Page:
Well I guess I better finish answering your letter. I’ve gone back to free mail so you use 3 cent mail too. We have lots of cake and the ice cream here is really swell.

Well that’s your letter. I guess I’ve said about all there is to say today. I suppose some one could of removed stuff from my laundry while I was gone because it was open but none of the stuff was there before anyway. I thumbed  through it quick and it was just as I left it when I got back. I didn’t miss the shirt the first time but there were 2 and I sent 2. I forgot about the 3rd one. Every day I stay in this — army I wish more and more I was out. If it isn’t one thing, its 10 and when they start giving demerits for every little thing I’ll be ready to quit. I came here to study and learn not play wooden soldier. I sure hope I at least get the shirt back. I really doubt it though. Well I guess I have poured on enough gloom for one night so I’ll quit. I’ll keep you informed of developments. Keep writing,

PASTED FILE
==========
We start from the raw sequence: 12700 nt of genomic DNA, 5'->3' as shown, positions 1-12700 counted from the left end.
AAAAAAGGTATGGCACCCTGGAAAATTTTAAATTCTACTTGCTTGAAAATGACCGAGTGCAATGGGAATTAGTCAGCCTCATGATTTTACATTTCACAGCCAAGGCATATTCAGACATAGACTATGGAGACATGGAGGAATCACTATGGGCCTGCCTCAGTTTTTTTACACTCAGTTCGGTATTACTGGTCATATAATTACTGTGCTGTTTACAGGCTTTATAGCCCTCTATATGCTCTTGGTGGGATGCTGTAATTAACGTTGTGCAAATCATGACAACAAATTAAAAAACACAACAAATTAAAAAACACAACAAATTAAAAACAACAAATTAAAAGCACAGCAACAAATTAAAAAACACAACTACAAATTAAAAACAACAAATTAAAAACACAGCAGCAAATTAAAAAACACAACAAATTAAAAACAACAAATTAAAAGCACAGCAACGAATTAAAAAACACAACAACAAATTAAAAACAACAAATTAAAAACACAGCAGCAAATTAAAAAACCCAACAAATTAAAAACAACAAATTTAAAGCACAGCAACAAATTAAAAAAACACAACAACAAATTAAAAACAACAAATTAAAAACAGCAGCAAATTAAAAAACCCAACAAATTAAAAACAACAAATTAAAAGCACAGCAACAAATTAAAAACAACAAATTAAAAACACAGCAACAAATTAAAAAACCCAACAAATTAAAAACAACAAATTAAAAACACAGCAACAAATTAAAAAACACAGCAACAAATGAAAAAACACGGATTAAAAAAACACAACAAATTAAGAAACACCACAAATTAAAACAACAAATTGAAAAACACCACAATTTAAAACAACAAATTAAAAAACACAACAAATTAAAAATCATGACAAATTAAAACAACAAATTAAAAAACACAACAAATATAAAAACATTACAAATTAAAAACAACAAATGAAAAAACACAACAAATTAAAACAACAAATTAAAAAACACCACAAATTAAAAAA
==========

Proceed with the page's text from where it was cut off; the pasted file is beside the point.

I probably won’t get a letter tomorrow if you wrote a combined Sat. & Sun. letter.